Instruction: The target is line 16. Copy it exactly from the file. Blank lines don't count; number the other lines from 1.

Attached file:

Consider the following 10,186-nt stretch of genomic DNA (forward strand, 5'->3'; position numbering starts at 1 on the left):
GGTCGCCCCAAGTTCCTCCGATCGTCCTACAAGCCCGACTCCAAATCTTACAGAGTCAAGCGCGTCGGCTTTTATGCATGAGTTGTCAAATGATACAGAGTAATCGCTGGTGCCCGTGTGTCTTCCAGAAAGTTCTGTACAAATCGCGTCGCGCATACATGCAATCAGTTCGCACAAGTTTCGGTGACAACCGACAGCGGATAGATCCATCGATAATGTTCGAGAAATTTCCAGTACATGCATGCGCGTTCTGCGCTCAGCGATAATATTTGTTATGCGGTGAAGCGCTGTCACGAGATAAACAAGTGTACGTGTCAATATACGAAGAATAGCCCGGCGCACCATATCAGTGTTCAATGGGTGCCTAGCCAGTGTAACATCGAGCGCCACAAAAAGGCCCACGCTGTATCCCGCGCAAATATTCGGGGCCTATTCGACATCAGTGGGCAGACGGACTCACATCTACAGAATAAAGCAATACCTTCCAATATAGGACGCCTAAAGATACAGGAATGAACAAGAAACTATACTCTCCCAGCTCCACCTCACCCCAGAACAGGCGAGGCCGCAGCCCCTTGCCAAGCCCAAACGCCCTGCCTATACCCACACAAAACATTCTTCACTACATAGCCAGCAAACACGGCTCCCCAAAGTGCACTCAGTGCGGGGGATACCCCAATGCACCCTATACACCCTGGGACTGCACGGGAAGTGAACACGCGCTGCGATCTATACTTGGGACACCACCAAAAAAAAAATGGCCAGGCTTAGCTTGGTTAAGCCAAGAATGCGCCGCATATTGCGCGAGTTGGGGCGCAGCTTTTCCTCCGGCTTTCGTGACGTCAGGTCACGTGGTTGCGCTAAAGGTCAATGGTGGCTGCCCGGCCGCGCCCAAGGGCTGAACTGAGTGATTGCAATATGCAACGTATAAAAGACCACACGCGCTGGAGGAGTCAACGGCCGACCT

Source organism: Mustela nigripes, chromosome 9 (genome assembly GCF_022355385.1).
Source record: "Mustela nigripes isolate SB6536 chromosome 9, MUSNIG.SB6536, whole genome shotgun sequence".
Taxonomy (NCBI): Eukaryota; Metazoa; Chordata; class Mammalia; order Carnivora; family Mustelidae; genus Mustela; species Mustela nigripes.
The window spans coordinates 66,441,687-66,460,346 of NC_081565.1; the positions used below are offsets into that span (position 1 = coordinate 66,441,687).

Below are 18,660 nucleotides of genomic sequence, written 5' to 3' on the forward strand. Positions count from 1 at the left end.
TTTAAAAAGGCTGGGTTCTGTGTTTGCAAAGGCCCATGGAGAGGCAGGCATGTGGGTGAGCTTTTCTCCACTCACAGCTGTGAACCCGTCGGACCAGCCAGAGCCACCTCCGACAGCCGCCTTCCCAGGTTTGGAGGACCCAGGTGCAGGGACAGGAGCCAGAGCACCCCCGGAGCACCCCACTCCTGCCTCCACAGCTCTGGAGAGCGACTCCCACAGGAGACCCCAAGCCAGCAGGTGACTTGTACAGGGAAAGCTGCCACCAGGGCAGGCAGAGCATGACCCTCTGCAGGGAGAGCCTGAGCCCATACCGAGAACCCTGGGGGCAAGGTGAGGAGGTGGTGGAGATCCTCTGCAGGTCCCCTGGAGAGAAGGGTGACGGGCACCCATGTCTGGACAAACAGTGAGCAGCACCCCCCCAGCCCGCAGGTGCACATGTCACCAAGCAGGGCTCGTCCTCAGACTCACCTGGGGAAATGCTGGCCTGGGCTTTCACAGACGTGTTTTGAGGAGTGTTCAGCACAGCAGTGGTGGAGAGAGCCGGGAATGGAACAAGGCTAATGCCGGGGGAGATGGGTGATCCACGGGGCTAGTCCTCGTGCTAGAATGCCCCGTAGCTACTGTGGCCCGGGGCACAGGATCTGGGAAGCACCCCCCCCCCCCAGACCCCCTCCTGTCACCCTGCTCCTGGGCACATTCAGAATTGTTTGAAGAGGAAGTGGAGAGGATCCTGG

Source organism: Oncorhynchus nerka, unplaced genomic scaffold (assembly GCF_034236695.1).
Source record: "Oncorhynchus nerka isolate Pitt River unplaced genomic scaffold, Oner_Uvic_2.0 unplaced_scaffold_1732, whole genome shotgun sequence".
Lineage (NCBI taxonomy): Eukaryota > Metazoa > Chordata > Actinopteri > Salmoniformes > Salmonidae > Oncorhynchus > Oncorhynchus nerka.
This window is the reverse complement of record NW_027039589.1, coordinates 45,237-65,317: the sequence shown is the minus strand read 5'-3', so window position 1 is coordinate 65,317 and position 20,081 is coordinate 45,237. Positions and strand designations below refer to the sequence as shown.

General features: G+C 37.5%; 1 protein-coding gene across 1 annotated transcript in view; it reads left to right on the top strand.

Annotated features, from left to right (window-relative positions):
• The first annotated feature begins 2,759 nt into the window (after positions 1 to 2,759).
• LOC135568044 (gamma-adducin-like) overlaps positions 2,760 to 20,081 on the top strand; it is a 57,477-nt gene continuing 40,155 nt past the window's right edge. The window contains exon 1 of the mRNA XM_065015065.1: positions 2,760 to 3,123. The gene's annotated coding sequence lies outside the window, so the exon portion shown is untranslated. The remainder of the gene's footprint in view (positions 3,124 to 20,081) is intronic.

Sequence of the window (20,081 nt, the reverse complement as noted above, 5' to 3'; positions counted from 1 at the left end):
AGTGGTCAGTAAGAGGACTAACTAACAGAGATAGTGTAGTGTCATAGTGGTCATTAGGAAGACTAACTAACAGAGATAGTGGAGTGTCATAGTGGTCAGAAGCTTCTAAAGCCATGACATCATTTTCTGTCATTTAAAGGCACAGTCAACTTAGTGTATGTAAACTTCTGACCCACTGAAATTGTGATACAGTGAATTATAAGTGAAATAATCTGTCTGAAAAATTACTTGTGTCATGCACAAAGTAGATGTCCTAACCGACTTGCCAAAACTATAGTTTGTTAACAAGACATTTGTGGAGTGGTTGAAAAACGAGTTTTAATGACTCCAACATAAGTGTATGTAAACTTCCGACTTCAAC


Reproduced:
• LOC135568044 (gamma-adducin-like) overlaps positions 2,760 to 20,081 on the top strand; it is a 57,477-nt gene continuing 40,155 nt past the window's right edge. The window contains exon 1 of the mRNA XM_065015065.1: positions 2,760 to 3,123. The gene's annotated coding sequence lies outside the window, so the exon portion shown is untranslated. The remainder of the gene's footprint in view (positions 3,124 to 20,081) is intronic.